Hypnosis is no more harmful than any other therapeutic technique utilized to help you change your outdated and unhelpful cognitions and behaviors. Keep in mind that the hypnotist can make you do nothing that you wouldn’t do in waking life. So I would not be able to make you rob a bank if you are good, upstanding citizen. If I could make people to do things they didn’t want to do than I would make everyone in the world give me all of their money and then would retire!

“Hypnosis is sleep”

Yes, it is true that the word “hypnosis” was coined by Dr. James Braid, and it is a Greek word that means “to sleep”. However, there is a vast contrast between conscious sleep and subconscious sleep. When you enter a state of hypnosis, or “trance”, you will not be asleep, nor will you be unconscious. You will hear every word that is spoken. Scientific research has proven that hypnosis is not sleep. Electroencephalogram’s (EEG) has shown that subjects in a state of trance are very much awake. You can think, talk and even move around (like scratch your nose) if necessary.

“I might not wake up”

There has never been a person who has not come out of a hypnotic state. Remember that hypnosis produces the same waves that would be produced if you were taking a nap, and unless you have trouble waking from your naps, you will have no problem coming out of trance.

Only weak willed people can be hypnotized

 Imagination is the key to producing a steady and good hypnotic trance, not “will-power”. If something is important to you, you will exhibit a tremendous amount of determinism. If something is not important to you, you will show little determination. The more focused you can become and the more you can use your imagination, the better hypnosis will work!

Hypnosis is related to the occult and black arts

There have been uninformed religious groups, who, over time, have associated hypnosis with the realm of the supernatural, bizarre and even occults. However, research on clinical hypnotherapy continues to show that hypnosis is a state of mind in which the subconscious is open to suggestions. Hypnosis was recognized in 1955 by the British Medical Association, in 1958 by the American Medical Association and has its own division in the American Psychological Association (APA; Division 30). In the APA, “hypnosis is devoted to exchanging scientific information, advancing appropriate teaching and research, and developing high standards for the practice of hypnosis. Areas of interest of the membership are diverse, including topics such as mind/body connections; dissociation; and hypnosis with women, children, and adolescents.”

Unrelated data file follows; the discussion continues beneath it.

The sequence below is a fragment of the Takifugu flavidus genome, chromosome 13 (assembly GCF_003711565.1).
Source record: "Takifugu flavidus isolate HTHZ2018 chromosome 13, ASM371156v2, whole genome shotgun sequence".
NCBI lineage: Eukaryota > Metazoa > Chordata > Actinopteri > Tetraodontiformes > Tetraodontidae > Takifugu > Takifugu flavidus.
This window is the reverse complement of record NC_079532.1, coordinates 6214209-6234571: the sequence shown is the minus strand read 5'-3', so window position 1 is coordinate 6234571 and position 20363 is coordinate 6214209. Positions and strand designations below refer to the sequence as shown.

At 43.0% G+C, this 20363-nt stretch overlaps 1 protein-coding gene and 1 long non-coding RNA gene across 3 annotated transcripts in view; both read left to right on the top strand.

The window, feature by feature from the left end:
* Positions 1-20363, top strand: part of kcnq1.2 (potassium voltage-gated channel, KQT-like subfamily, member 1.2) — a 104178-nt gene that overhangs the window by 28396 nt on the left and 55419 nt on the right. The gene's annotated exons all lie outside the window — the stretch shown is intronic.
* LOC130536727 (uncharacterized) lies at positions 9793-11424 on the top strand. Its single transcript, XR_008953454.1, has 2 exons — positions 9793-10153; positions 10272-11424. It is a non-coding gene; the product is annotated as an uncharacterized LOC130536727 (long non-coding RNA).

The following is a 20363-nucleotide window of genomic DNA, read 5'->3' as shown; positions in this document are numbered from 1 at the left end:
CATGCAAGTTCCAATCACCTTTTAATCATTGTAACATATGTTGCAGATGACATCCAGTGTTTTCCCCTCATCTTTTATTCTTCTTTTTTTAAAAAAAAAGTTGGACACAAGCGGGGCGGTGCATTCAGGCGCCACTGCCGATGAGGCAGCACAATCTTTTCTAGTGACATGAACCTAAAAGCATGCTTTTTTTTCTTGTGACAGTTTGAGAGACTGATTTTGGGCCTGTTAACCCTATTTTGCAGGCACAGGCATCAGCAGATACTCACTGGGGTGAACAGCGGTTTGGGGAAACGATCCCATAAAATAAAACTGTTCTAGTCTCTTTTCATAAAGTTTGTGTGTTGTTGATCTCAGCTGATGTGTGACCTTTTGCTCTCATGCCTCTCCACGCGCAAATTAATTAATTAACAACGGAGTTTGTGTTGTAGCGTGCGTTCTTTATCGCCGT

Others can be hypnotized, but not me

Can you think back to a happy daydream you had recently? Good! Anyone who has ever daydreamed has experienced the exact same sensations, both cognitively and emotionally, that someone experiences in trance. In fact, 99.9% of those seeking hypnosis can be hypnotized. We enter into a state of trance dozens of times daily.

In conclusion, I hope I have done a great job clarifying both what hypnosis is and what it can be used for in a clinical setting and what hypnosis is not. Remember there are some awesome benefits to using hypnosis. It can help you to change your negative emotions and thoughts into positive emotions and thoughts which will directly impact your behaviors. It will help you take charge of your life, reduce anxiety and depression , increase creativity, relieve stress, improve performance in sports and your profession, help change pitfalls in interpersonal relationships, overcome fears and phobias and even help increase focus for study habits!

Nathan Terey, MA, BS, C.Ht., CAC, Southfield
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Southfield, MI 48076
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Accepting New Clients:  Yes
Free Initial Consultation:  Yes
Years in Practice:  16-20
Sliding Fee Scale:  Yes
Prescribe Medication:  No
Evening Availability:  Yes
Weekend Availability:  No
Wheelchair Accessible:  No
Near Public Transport:  Yes
Hypnosis Deconstructed
Hypnosis Deconstructed
Holiday Stress
It’s beginning to feel a lot like… STRESS!
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Last Modified: 2/6/2024